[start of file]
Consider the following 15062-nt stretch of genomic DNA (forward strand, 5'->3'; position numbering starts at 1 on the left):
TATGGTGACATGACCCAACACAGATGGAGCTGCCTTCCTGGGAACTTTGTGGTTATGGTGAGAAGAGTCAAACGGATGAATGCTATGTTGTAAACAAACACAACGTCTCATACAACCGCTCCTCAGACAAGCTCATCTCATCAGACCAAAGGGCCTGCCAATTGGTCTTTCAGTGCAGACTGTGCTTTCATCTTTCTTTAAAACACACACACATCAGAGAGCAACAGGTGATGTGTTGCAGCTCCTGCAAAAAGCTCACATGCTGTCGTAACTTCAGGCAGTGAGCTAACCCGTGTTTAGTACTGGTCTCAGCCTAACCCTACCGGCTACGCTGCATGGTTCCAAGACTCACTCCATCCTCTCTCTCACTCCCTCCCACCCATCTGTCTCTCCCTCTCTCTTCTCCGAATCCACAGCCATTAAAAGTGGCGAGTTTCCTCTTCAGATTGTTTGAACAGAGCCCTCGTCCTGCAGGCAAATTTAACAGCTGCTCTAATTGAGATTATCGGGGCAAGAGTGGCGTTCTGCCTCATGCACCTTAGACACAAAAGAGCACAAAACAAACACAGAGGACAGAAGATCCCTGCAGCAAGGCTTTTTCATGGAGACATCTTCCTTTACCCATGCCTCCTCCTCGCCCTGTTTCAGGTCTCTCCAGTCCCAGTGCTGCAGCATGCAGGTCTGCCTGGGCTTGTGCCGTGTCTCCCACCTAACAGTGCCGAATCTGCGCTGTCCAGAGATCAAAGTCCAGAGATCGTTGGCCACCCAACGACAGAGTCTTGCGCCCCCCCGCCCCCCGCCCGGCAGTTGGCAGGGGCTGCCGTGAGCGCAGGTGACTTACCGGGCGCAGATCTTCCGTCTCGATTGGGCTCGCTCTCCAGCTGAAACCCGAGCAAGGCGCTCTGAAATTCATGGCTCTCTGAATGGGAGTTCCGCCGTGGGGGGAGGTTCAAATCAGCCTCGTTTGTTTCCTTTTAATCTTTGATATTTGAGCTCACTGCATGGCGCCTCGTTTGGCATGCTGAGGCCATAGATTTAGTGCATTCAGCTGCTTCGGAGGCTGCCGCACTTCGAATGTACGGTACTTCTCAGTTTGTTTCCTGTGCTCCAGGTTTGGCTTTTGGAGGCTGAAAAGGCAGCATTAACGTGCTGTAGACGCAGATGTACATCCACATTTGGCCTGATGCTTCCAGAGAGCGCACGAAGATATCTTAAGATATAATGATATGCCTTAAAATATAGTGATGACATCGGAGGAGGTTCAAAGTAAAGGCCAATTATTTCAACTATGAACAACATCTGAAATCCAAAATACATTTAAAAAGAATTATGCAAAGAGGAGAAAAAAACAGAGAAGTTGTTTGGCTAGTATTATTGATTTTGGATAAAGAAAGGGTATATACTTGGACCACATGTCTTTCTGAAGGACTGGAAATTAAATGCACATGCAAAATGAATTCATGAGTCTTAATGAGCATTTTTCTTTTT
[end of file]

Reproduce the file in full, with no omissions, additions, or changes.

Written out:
Consider the following 15062-nt stretch of genomic DNA (forward strand, 5'->3'; position numbering starts at 1 on the left):
TATGGTGACATGACCCAACACAGATGGAGCTGCCTTCCTGGGAACTTTGTGGTTATGGTGAGAAGAGTCAAACGGATGAATGCTATGTTGTAAACAAACACAACGTCTCATACAACCGCTCCTCAGACAAGCTCATCTCATCAGACCAAAGGGCCTGCCAATTGGTCTTTCAGTGCAGACTGTGCTTTCATCTTTCTTTAAAACACACACACATCAGAGAGCAACAGGTGATGTGTTGCAGCTCCTGCAAAAAGCTCACATGCTGTCGTAACTTCAGGCAGTGAGCTAACCCGTGTTTAGTACTGGTCTCAGCCTAACCCTACCGGCTACGCTGCATGGTTCCAAGACTCACTCCATCCTCTCTCTCACTCCCTCCCACCCATCTGTCTCTCCCTCTCTCTTCTCCGAATCCACAGCCATTAAAAGTGGCGAGTTTCCTCTTCAGATTGTTTGAACAGAGCCCTCGTCCTGCAGGCAAATTTAACAGCTGCTCTAATTGAGATTATCGGGGCAAGAGTGGCGTTCTGCCTCATGCACCTTAGACACAAAAGAGCACAAAACAAACACAGAGGACAGAAGATCCCTGCAGCAAGGCTTTTTCATGGAGACATCTTCCTTTACCCATGCCTCCTCCTCGCCCTGTTTCAGGTCTCTCCAGTCCCAGTGCTGCAGCATGCAGGTCTGCCTGGGCTTGTGCCGTGTCTCCCACCTAACAGTGCCGAATCTGCGCTGTCCAGAGATCAAAGTCCAGAGATCGTTGGCCACCCAACGACAGAGTCTTGCGCCCCCCCGCCCCCCGCCCGGCAGTTGGCAGGGGCTGCCGTGAGCGCAGGTGACTTACCGGGCGCAGATCTTCCGTCTCGATTGGGCTCGCTCTCCAGCTGAAACCCGAGCAAGGCGCTCTGAAATTCATGGCTCTCTGAATGGGAGTTCCGCCGTGGGGGGAGGTTCAAATCAGCCTCGTTTGTTTCCTTTTAATCTTTGATATTTGAGCTCACTGCATGGCGCCTCGTTTGGCATGCTGAGGCCATAGATTTAGTGCATTCAGCTGCTTCGGAGGCTGCCGCACTTCGAATGTACGGTACTTCTCAGTTTGTTTCCTGTGCTCCAGGTTTGGCTTTTGGAGGCTGAAAAGGCAGCATTAACGTGCTGTAGACGCAGATGTACATCCACATTTGGCCTGATGCTTCCAGAGAGCGCACGAAGATATCTTAAGATATAATGATATGCCTTAAAATATAGTGATGACATCGGAGGAGGTTCAAAGTAAAGGCCAATTATTTCAACTATGAACAACATCTGAAATCCAAAATACATTTAAAAAGAATTATGCAAAGAGGAGAAAAAAACAGAGAAGTTGTTTGGCTAGTATTATTGATTTTGGATAAAGAAAGGGTATATACTTGGACCACATGTCTTTCTGAAGGACTGGAAATTAAATGCACATGCAAAATGAATTCATGAGTCTTAATGAGCATTTTTCTTTTT